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Timestamp:
May 18, 2022, 3:59:14 PM (5 months ago)
Author:
Thierry Delisle <tdelisle@…>
Branches:
master, pthread-emulation, qualifiedEnum
Children:
288927f
Parents:
fa2a3b1
Message:

A whole lot of results and some text section done

File:
1 edited

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  • doc/theses/thierry_delisle_PhD/thesis/text/eval_micro.tex

    rfa2a3b1 r622a358  
    66\section{Benchmark Environment}
    77All of these benchmarks are run on two distinct hardware environment, an AMD and an INTEL machine.
     8
     9For all benchmarks, \texttt{taskset} is used to limit the experiment to 1 NUMA Node with no hyper threading.
     10If more \glspl{hthrd} are needed, then 1 NUMA Node with hyperthreading is used.
     11If still more \glspl{hthrd} are needed then the experiment is limited to as few NUMA Nodes as needed.
     12
    813
    914\paragraph{AMD} The AMD machine is a server with two AMD EPYC 7662 CPUs and 256GB of DDR4 RAM.
     
    2328
    2429\section{Cycling latency}
     30\begin{figure}
     31        \centering
     32        \input{cycle.pstex_t}
     33        \caption[Cycle benchmark]{Cycle benchmark\smallskip\newline Each \gls{at} unparks the next \gls{at} in the cycle before parking itself.}
     34        \label{fig:cycle}
     35\end{figure}
    2536The most basic evaluation of any ready queue is to evaluate the latency needed to push and pop one element from the ready-queue.
    2637Since these two operation also describe a \texttt{yield} operation, many systems use this as the most basic benchmark.
     
    4253Note that this problem is only present on SMP machines and is significantly mitigated by the fact that there are multiple rings in the system.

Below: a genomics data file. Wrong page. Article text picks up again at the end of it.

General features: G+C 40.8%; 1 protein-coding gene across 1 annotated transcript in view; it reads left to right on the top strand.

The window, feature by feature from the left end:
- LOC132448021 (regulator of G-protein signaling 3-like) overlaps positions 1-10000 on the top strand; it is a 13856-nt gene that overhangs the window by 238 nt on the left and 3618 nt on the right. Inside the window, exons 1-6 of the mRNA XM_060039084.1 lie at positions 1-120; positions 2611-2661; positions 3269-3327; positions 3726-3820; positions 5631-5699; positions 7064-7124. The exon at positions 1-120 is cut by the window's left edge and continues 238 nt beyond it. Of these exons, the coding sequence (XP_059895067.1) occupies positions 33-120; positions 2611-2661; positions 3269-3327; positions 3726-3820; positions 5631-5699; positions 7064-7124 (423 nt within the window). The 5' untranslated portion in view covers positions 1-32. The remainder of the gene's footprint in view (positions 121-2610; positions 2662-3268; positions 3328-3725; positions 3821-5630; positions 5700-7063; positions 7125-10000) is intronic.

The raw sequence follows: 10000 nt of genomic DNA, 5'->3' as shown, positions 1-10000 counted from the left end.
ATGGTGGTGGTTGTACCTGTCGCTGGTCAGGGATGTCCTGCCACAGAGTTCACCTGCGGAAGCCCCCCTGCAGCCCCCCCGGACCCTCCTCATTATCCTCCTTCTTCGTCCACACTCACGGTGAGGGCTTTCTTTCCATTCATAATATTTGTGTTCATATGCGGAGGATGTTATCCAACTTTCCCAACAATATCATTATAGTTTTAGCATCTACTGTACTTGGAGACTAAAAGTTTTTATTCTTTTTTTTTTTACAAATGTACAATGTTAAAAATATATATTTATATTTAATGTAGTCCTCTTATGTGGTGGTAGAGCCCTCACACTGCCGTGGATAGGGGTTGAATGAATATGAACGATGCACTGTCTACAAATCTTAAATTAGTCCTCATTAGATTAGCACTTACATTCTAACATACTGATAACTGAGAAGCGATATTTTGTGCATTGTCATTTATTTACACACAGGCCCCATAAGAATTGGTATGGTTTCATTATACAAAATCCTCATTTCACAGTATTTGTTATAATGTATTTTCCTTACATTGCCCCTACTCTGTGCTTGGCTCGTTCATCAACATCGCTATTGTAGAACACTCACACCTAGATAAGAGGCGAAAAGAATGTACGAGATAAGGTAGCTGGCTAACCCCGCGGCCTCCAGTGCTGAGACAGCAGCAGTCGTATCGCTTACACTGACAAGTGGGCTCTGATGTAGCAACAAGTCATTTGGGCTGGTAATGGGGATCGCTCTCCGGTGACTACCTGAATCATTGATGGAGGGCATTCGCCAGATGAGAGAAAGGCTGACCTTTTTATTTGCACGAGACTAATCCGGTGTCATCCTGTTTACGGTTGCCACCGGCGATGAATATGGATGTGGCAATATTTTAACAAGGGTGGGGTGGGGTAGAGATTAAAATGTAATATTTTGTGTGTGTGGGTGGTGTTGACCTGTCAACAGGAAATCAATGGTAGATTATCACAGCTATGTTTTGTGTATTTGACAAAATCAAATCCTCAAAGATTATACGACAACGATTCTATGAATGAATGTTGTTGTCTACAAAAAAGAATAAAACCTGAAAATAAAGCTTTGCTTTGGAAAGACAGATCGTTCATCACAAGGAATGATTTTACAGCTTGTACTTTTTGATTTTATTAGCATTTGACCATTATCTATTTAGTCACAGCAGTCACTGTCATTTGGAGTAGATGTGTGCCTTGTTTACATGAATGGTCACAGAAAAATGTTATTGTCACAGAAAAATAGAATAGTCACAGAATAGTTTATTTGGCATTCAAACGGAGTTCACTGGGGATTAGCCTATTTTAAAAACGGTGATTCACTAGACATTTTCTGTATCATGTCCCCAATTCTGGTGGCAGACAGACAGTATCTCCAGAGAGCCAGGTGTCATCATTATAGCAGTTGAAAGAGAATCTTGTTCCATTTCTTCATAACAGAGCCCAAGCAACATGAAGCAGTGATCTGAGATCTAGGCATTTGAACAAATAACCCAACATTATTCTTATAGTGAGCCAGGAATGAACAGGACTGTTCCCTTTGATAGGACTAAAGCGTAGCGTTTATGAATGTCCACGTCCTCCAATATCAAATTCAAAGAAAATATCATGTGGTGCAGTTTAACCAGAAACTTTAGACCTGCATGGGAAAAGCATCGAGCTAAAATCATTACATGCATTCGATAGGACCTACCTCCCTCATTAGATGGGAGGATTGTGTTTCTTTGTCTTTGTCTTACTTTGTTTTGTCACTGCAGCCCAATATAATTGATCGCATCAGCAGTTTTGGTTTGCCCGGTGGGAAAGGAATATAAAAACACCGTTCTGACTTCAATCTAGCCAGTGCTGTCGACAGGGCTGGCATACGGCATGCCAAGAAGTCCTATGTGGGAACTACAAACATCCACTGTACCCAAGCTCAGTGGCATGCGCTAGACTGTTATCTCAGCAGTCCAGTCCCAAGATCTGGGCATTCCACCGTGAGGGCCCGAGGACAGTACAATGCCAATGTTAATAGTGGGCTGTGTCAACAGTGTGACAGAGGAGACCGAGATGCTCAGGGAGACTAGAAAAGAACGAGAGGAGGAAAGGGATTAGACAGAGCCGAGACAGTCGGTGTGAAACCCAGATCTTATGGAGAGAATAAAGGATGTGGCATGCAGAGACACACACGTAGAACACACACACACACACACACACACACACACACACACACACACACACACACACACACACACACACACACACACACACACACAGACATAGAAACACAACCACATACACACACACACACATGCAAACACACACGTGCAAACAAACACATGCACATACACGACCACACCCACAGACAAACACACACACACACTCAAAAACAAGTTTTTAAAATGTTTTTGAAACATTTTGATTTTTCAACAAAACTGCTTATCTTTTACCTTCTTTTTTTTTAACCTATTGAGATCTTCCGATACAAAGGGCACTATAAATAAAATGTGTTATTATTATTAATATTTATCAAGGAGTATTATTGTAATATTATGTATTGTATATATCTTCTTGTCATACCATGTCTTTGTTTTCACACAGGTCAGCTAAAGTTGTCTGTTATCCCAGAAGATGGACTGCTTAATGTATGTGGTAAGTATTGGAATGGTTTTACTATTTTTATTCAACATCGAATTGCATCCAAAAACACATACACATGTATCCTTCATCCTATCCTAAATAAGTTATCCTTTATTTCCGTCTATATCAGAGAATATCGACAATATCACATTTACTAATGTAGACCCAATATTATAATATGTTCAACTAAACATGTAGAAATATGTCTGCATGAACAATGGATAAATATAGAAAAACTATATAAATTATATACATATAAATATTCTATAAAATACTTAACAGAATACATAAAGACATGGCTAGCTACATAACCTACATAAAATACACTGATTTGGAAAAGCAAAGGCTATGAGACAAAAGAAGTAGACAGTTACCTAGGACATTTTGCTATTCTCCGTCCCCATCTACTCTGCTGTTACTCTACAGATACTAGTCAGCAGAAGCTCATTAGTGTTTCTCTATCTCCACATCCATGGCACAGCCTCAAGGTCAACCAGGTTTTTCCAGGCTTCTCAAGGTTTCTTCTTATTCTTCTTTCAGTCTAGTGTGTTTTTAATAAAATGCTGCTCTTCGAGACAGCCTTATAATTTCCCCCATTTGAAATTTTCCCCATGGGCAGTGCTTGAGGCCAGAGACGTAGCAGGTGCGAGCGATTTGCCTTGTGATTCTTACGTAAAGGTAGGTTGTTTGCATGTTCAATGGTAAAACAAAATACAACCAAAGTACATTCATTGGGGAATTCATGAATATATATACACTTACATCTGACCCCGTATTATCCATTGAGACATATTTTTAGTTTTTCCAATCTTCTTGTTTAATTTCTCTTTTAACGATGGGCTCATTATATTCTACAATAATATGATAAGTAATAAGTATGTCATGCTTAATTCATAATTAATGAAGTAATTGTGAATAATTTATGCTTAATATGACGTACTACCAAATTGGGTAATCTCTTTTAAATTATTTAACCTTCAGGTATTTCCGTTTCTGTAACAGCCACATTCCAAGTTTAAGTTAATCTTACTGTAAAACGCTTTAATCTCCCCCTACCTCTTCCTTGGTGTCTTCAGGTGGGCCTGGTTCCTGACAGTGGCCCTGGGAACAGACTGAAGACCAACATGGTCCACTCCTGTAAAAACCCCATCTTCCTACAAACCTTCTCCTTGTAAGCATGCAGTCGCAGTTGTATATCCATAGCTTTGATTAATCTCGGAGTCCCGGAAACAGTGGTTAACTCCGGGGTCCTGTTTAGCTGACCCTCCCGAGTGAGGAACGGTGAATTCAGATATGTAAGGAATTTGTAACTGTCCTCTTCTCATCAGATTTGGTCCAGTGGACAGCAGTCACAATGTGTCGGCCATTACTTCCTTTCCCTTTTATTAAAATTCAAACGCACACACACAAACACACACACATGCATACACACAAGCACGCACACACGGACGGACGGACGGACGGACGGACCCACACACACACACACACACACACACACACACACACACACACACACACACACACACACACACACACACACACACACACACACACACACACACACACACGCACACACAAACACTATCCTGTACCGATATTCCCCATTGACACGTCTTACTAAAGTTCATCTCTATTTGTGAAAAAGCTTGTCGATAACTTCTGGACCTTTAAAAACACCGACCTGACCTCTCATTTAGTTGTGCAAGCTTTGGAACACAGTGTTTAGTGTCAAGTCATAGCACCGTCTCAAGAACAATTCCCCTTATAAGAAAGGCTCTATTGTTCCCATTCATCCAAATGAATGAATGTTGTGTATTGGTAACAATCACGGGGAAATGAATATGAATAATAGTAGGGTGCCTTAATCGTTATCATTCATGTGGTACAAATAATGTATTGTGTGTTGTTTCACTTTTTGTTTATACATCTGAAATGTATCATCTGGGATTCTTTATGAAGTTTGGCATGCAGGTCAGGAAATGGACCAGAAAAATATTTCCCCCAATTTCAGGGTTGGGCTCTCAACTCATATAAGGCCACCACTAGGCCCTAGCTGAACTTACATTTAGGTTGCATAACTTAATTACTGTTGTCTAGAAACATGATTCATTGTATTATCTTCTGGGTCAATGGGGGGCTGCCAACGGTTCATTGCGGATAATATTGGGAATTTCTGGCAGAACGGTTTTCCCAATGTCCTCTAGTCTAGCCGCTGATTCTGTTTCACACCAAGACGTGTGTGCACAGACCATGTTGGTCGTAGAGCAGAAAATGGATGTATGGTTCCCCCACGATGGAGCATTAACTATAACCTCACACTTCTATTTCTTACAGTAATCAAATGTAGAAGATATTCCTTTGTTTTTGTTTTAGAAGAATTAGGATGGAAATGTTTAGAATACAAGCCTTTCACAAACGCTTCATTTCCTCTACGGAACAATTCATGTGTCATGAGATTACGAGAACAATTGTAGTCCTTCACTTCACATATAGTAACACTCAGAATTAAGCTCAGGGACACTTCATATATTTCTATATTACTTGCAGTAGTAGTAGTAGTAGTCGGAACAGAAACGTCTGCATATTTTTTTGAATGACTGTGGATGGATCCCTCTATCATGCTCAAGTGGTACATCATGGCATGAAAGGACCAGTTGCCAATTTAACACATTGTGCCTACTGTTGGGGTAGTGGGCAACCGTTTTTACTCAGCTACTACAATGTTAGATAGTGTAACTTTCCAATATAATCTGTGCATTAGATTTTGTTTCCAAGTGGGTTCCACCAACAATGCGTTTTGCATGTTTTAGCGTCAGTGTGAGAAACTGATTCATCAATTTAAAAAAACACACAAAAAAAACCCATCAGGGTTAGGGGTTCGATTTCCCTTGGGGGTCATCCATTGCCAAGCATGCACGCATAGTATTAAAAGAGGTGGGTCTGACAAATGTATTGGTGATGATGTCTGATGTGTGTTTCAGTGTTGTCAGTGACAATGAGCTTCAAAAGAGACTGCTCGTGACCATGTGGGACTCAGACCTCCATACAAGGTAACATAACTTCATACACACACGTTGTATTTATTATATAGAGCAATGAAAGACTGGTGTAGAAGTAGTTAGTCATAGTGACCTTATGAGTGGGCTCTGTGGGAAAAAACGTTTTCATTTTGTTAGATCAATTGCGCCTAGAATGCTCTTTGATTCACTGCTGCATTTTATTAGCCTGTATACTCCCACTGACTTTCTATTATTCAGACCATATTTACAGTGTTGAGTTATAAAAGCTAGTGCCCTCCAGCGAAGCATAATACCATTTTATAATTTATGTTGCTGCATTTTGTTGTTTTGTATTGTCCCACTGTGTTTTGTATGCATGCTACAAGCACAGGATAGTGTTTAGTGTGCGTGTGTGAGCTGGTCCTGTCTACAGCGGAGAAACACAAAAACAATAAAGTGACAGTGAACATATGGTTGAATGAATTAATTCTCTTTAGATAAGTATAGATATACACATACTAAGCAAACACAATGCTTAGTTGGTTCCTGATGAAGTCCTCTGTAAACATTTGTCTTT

4354
    44 \begin{figure}
    45         \centering
    46         \input{cycle.pstex_t}
    47         \caption[Cycle benchmark]{Cycle benchmark\smallskip\newline Each \gls{at} unparks the next \gls{at} in the cycle before parking itself.}
    48         \label{fig:cycle}
    49 \end{figure}
    50 
    5155To avoid this benchmark from being dominated by the idle sleep handling, the number of rings is kept at least as high as the number of \glspl{proc} available.
    5256Beyond this point, adding more rings serves to mitigate even more the idle sleep handling.
     
    5458
    5559The actual benchmark is more complicated to handle termination, but that simply requires using a binary semphore or a channel instead of raw \texttt{park}/\texttt{unpark} and carefully picking the order of the \texttt{P} and \texttt{V} with respect to the loop condition.
    56 
    57 \begin{lstlisting}
    58         Thread.main() {
    59                 count := 0
    60                 for {
    61                         wait()
    62                         this.next.wake()
    63                         count ++
    64                         if must_stop() { break }
    65                 }
    66                 global.count += count
    67         }